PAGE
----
The Weather API and Weather Data Services page allows the user to request weather data by a location value. The location value includes the ability to specify latitude and longitude value. This will allow the weather data to be found for any point in the world whether it’s a city with an address or a point in the middle of the ocean. The location value can also be an address or partial address value, a US zip code or weather station ID.
What is latitude and longitude?
Latitude and longitude are used to locate points on the globe as a pair of numbers. Latitude represents how far north/south the point is and longitude represents how far east/west the point is.
The numbers are often expressed in degrees because the earth is approximately a sphere. Because we can travel all around the world we use 360 degrees of longitude for a full circle and 180 degrees of latitude for the half circle of north-south.
We don’t generally use 0-360 degrees for longitude and 0-180 degrees for latitude however. We use -180 to 180 degrees longitude and -90 to 90 degrees latitude.
0 degrees longitude passes through the ‘prime meridian’ of Greenwich, in London, England. Points west of this are negative longitude (eg North and South America) , points east are positive (eg Europe, Asia and Australasia). 0 degrees latitude is the equator with positive numbers representing the northern hemisphere and negative the southern hemisphere.
See https://en.wikipedia.org/wiki/Geographic_coordinate_system for more of the technical details.
How to enter a latitude and longitude to retrieve weather data
Visual Crossing Weather requires that you format your latitude and longitude values in the form [decimal latitude],[decimal longitude]. For example 40.7128,-74.0060 is the location of New York City, USA. Where the latitude is 40.7128 (positive indicating that it is in the northern hemisphere) and the longitude is -74.0060 (negative indicating that it is located west of the prime meridian (ie London or Paris).
Here is a URL that requests historical weather data for this location using our free historical weather data dashboard.
We can zoom out on the map in the dashboard and see that our latitude and longitude value correctly places us in New York City on the east coast of the USA:
How to download weather data based on latitude and longitude
The Visual Crossing Query Builder can be used to view historical and forecast weather data based on latitude and longitude coordinates. From this page you can also download historical datasets and even schedule queries to run every day.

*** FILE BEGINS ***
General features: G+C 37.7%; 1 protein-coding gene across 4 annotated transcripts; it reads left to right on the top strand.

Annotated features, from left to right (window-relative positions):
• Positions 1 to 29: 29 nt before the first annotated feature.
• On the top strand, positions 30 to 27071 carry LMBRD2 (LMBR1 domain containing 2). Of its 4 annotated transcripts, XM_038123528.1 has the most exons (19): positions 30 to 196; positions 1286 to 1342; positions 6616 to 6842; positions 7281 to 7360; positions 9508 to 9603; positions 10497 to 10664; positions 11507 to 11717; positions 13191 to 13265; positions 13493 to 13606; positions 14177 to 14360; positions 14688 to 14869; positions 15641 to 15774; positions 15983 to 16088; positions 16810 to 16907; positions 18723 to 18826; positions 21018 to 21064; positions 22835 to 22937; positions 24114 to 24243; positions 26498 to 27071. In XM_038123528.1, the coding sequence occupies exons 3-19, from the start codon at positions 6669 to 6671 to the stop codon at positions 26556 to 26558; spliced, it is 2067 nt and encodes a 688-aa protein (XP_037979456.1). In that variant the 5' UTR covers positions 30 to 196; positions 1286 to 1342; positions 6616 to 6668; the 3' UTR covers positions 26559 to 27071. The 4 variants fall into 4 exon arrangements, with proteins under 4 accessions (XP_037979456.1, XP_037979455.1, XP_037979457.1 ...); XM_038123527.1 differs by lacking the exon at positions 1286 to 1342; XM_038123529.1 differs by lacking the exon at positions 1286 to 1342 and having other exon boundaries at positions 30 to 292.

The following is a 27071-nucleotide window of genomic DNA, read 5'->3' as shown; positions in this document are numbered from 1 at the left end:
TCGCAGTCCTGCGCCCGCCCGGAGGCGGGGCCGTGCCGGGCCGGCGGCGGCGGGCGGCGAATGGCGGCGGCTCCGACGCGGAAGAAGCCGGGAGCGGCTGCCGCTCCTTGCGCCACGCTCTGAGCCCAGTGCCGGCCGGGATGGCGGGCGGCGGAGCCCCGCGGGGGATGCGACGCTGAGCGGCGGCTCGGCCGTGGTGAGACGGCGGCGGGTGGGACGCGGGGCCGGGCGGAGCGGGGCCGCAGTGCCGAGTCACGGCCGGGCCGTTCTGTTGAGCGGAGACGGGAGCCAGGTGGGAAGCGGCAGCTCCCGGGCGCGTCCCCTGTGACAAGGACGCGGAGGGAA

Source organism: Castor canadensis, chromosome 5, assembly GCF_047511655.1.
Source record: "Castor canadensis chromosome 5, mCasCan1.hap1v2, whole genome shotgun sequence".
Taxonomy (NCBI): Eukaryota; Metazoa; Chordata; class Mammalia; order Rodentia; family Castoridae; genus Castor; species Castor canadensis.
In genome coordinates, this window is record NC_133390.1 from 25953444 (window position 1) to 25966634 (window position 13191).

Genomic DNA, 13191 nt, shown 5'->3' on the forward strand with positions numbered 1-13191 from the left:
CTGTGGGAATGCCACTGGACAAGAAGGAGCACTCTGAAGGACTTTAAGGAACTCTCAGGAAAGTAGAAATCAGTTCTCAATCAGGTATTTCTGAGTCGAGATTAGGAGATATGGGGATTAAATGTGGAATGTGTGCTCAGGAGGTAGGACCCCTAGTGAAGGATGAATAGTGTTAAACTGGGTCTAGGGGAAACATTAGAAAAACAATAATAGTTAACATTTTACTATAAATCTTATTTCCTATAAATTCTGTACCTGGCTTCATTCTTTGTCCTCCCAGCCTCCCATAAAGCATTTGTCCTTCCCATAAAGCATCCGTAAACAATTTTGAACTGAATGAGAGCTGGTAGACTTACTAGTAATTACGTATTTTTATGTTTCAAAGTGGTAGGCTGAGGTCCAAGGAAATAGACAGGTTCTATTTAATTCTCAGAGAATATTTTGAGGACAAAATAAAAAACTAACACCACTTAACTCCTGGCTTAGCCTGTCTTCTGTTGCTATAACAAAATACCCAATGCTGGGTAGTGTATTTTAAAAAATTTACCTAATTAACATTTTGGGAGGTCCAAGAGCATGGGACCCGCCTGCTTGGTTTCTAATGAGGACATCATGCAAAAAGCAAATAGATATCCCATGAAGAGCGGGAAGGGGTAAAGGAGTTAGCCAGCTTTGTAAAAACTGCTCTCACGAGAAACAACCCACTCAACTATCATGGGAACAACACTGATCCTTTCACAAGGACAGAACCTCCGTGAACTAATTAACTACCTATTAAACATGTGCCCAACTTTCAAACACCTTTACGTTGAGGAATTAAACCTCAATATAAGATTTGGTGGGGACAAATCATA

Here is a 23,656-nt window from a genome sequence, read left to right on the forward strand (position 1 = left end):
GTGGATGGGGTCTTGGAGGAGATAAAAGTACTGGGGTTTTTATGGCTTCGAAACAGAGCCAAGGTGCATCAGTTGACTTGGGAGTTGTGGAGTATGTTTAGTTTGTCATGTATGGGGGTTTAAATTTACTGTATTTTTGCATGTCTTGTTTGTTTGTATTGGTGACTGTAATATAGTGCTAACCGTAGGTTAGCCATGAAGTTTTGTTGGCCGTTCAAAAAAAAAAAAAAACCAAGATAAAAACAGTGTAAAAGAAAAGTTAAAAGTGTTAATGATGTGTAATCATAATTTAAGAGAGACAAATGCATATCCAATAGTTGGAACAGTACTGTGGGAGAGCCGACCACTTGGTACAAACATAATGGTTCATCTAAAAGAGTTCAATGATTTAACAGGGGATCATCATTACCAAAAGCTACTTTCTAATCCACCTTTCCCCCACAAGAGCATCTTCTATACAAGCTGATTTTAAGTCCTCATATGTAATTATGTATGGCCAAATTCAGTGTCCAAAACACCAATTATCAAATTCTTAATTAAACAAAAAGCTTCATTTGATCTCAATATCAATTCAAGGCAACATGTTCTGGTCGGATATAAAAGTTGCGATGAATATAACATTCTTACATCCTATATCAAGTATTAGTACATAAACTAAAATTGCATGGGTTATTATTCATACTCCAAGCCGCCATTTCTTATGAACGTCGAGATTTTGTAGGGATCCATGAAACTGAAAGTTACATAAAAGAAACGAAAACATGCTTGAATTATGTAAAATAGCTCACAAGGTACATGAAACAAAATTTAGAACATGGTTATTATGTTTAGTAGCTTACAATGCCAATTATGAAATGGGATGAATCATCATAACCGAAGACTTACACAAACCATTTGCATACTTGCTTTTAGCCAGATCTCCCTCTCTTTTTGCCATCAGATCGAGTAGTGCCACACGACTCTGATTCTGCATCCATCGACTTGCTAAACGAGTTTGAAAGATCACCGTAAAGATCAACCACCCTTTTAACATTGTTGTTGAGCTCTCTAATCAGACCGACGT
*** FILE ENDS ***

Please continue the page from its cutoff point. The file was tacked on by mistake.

How to acquire weather data based on latitude and longitude via the weather API
You can use the Weather API to request the information by latitude and longitude:
Converting from other forms of latitude and longitude
There are other ways to write the longitude and latitude. For example rather that writing values as negative or positive, you can use the points of the compass to indicate the hemisphere:
40.7128° N, 74.0060° W
In this notation, the ‘N’ indicates the northern hemisphere and the ‘W’ indicates the western. To convert it to the decimal format the weather data look up requires, remove the degree sign and compass letter. If the latitude is in the southern hemisphere (S), then set the latitude negative. If the longitude is in the western hemisphere (W) then set the longitude negative.
Another format is the degrees, minutes and seconds notation. For example our New York City location could be written as:
40° 42' 46",-74° 0' 21"
Degrees, minutes and seconds breaks down angles a little bit like the hands of the clock into hours, minutes and seconds (hence the name). To show these values in many tools such as Visual Crossing Weather we are required to convert from DMS notation to decimal degrees using the formula:
You can also use an online converter to help with the conversion.
Questions or need help?
If you have a question or need help, please post on our actively monitored forum for the fastest replies. You can also contact us via our support site or drop us an email at firstname.lastname@example.org.